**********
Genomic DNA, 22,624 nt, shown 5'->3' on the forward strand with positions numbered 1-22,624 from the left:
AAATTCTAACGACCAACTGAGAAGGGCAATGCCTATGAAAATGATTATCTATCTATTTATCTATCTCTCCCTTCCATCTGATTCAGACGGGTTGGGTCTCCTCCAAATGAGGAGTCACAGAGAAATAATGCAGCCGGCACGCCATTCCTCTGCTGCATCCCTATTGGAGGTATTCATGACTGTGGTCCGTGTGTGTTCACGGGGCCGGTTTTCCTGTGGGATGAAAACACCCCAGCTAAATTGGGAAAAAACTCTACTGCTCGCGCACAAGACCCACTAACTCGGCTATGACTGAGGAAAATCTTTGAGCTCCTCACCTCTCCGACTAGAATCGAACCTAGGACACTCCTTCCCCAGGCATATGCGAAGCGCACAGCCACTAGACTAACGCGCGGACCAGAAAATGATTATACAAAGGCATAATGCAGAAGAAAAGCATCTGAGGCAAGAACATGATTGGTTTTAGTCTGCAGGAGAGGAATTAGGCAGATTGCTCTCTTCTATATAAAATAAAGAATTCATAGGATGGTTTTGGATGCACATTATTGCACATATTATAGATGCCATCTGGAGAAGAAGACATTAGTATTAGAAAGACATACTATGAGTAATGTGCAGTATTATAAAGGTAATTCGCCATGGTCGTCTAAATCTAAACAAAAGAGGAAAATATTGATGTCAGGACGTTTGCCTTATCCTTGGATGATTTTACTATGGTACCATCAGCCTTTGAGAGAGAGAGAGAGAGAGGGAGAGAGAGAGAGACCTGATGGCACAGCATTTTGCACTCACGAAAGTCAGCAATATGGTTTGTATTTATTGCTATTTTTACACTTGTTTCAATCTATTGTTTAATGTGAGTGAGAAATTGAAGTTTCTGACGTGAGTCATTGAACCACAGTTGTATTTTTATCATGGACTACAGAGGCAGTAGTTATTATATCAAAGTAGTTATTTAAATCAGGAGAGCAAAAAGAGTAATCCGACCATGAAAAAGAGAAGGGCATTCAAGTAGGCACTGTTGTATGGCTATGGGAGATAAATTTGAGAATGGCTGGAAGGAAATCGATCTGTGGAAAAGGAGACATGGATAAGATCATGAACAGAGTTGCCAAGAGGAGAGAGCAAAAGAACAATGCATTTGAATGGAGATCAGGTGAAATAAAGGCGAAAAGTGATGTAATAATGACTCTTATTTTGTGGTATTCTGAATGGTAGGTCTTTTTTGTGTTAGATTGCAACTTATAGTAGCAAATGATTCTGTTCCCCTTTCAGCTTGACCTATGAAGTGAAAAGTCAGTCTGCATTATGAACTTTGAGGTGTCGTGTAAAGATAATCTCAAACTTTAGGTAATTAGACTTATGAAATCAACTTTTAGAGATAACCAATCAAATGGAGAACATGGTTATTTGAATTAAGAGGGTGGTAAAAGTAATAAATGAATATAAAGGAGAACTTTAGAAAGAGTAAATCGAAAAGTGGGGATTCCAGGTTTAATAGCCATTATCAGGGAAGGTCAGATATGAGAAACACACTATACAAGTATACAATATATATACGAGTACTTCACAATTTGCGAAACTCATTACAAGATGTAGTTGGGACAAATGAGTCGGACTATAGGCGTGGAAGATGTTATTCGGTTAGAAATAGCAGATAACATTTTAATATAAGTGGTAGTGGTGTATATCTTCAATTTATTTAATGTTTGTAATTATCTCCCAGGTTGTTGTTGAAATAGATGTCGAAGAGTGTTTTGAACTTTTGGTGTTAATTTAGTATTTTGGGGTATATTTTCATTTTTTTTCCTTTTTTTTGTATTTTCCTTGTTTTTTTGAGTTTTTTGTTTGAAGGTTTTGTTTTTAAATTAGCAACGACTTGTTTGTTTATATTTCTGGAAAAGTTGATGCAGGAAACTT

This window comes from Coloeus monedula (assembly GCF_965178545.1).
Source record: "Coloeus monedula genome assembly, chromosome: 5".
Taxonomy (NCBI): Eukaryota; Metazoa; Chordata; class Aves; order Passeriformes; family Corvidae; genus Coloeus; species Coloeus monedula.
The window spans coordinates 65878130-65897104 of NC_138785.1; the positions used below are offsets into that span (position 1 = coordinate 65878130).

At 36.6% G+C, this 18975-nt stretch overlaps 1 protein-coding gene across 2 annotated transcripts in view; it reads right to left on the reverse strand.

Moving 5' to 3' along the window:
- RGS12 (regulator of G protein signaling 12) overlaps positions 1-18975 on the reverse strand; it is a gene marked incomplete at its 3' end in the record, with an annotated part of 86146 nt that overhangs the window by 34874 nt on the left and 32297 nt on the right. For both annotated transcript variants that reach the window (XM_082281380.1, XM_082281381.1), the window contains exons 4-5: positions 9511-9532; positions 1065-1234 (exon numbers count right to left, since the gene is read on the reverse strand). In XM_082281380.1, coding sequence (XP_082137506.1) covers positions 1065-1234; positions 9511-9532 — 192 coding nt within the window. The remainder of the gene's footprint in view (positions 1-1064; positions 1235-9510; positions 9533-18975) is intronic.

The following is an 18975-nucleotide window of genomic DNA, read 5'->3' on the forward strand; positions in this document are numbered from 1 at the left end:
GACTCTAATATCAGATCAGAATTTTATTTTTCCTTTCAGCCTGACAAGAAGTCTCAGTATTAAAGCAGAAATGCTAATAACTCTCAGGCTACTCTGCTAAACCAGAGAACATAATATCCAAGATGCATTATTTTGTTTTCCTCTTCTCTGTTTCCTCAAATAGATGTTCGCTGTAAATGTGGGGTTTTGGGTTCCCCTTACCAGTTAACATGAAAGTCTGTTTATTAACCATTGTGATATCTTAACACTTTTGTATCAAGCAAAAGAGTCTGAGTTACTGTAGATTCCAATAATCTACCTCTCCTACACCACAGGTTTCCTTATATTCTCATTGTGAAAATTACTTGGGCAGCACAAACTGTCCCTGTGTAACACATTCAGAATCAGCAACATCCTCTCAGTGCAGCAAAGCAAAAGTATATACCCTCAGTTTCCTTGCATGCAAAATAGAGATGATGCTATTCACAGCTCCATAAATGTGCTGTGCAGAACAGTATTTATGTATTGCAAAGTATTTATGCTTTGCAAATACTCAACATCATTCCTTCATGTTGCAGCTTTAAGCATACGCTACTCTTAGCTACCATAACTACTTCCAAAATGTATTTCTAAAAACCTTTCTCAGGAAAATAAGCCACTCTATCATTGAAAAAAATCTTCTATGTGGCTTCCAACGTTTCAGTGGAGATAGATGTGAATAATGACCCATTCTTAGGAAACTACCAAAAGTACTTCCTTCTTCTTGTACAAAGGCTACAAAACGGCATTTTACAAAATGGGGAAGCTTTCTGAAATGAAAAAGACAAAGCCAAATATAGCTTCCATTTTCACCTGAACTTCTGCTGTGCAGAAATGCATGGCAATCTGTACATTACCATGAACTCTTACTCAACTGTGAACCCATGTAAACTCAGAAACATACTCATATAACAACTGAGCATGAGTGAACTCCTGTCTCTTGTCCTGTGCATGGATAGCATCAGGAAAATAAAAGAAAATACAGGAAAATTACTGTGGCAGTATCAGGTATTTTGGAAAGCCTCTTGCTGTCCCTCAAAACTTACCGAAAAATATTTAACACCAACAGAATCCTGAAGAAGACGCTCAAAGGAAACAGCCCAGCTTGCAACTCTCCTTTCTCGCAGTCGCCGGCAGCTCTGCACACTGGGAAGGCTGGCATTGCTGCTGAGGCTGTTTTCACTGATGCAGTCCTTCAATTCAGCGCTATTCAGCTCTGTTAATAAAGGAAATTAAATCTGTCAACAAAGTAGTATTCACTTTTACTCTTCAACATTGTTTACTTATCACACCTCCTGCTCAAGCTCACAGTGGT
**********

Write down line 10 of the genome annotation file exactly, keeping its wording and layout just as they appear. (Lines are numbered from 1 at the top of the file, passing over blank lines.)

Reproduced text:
The following is an 18975-nucleotide window of genomic DNA, read 5'->3' on the forward strand; positions in this document are numbered from 1 at the left end: